This is the story of Antonia, a girl growing to womanhood in Silesia, then part of Germany, in the 1930s and 40s. We see the rise to power of Hitler and his insidious beliefs from the viewpoint of her family members. It divides the family as some feel the Nazi movement is bringing Germany back her pride and self-belief while others start to notice what is happening to the weak, the non-Aryan, the mentally ill. Some refuse to believe what is happening. Some believe it and are mortally afraid to speak up, knowing what happens to those who go against the regime. Through the diary of Antonia, and family letters, we watch a gradual slide become all out terror and follow the lives of people who are forced to live in brutal conditions to survive as they try to stave off the Russian attacks.

The writing is spare and factual and all the more hard-hitting for that. Marianne Wheelaghan based this story on the life of her own mother and the narrative, initially child-like as Antonia starts her story aged 12, rings very true. It ends as she is in her late 20s and of course, much more thoughtful and bearing a great weight of experience and suffering. I found that reading the young girl's viewpoint with the hindsight of one who knew the outcome of the war made for a gripping read. Some books stay with you. This one certainly will.

Wednesday 3 October 2012

Cornelius Harker

This third book in the continuing Gothic Saga is the best yet.  It's revelations are amazing.  What an imagination and what skill in the telling!  Utterly Brilliant!

Words to the Wise Book 3: Sirrenvaag (Part 1)

Link for  Words to the Wise Book 3: Sirrenvaag Part 1

My review -

If you are reading a review of the third book in an on-going series then I am preaching to the converted.  Nevertheless I can assure you that you will be astonished by this latest volume.  At last we follow The Wanderer and his young and impetuous friend Rickard into that town of which we’ve heard so much.  It is macabre in the extreme, both in the architecture and in the construction of the houses, being the product of a group of people obsessed with death.  The revelations in the first day shocked and amazed me.  I realised I had made assumptions about the creatures which share the human soul and they were incorrect.  It was like looking through a kaleidoscope, when the shifting of one or two little pieces completely alters the picture.  This is such brilliant writing.  I knew I’d been cleverly misled but the fault was mine; the clues were there.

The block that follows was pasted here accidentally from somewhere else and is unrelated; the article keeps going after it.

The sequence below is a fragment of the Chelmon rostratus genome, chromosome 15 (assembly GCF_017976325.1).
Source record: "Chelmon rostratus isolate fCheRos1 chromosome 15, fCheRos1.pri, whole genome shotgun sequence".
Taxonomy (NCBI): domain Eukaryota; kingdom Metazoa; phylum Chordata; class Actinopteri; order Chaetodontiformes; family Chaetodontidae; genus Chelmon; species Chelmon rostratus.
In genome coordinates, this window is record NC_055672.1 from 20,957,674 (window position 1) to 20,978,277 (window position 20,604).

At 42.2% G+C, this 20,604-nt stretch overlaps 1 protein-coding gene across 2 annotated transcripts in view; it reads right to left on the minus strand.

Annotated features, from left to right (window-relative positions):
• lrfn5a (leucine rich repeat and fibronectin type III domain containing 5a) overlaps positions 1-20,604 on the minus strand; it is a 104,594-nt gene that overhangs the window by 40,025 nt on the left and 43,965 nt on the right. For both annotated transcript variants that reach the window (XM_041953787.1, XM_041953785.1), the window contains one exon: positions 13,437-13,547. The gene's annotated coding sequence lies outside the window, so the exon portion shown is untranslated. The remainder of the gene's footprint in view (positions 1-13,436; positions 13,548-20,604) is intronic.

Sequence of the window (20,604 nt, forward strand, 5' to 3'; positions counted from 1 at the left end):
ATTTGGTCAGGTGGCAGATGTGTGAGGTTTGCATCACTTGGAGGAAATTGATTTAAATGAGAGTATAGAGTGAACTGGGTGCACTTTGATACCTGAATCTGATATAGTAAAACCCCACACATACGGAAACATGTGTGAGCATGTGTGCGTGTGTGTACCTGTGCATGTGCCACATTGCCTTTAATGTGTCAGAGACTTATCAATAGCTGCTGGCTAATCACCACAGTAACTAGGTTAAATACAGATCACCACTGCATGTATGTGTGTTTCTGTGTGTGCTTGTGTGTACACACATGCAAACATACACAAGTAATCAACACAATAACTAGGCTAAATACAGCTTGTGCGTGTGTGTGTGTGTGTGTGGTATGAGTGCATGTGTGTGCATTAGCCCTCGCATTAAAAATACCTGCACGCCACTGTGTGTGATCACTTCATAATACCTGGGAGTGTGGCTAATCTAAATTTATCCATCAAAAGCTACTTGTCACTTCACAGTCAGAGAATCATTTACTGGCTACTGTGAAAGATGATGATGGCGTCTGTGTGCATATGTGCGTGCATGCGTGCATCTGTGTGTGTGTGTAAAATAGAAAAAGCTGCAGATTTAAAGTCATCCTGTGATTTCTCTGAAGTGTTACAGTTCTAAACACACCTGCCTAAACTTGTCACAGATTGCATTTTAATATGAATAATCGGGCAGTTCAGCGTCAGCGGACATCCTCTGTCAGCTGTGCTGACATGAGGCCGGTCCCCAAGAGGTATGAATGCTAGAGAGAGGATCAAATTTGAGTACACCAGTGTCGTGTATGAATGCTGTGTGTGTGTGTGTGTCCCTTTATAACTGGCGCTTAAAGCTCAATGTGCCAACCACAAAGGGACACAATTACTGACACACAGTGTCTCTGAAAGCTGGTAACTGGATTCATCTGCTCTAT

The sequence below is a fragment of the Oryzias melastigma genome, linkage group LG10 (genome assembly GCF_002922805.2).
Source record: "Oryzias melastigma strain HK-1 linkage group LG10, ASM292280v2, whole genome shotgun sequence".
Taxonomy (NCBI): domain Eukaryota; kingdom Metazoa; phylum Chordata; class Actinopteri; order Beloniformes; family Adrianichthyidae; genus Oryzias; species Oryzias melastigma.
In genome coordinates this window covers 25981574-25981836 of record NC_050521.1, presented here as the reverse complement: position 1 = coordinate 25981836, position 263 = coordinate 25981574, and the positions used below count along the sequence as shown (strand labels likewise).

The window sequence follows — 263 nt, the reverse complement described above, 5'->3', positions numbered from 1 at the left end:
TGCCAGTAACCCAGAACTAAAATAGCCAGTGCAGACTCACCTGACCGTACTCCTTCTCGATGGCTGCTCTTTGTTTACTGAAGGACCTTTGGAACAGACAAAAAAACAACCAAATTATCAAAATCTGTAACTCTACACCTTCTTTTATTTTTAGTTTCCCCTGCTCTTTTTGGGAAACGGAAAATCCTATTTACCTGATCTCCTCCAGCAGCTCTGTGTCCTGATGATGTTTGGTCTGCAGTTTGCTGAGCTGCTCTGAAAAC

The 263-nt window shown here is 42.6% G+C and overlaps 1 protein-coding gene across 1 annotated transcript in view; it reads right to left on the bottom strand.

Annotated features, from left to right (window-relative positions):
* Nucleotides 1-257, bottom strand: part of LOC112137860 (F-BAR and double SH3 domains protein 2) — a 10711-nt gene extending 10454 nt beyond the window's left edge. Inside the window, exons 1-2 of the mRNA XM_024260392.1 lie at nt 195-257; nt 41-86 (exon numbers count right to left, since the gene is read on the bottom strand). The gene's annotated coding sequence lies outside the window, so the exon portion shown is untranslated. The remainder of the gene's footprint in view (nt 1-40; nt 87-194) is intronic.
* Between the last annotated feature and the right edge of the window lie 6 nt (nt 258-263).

We learn about Sirrenvaag from the keeper of the House of Litithius and we also learn, through a narration by the Lighthouse Keeper, a Simeon-like figure, of the history of the town and its inhabitants’ belief systems.  At this point a lot fell into place for me.  I realised how many assumptions I’d made and I now understand a great deal more.  I was fortunate in receiving a preview copy of this book and in fact I have read it all again in the light of what I had discovered by the end; I’m so glad I did.  Parts of the story now come together and demonstrate that Cornelius Harker has not only created a wide story arc but has given it depth too.  
The story is faultless, the writing, as ever, combines that 18th century Gothic flavour highlighted by the author’s own distinctive, creative approach to prose.  Altogether this book is a Wonderful Thing and its author is a Class Act!

Tuesday 2 October 2012

Darren Humphries

This latest story of The Man from U.N.D.E.A.D. is another delightful romp of an adventure story set in a sci-fi/magic near-future near you!

One Small Step for the Man from U.N.D.E.A.D.  One Small Step for the Man from U.N.D.E.A.D.

My review -

Agent Ward excels himself in this latest adventure. He not only leaves the planet's surface, but goes back in time, and all for the love of a lady. He meets some strange creatures this time; Braindrain Spider Demons, Bodycrunchers and Howler Demons are but a few of his adversaries in this action packed adventure. Once again, the writing is full of wry humour and some silly sideswipes at things we all know and love - the acronym TADRIS, for example. The book is at once a light-hearted romp and a quest for the answer to `How far would you go to save a loved one?' There's a bomb-shell ending too.

Darren Humphries excels at word-play, irony and even occasional belly-laughs. Agent Ward, whatever the circumstances, can hardly help his sarcastic tongue getting him into trouble. These `UNDEAD' stories are heavy on the fantasy and science fiction but very easy on the eye. I really enjoyed this!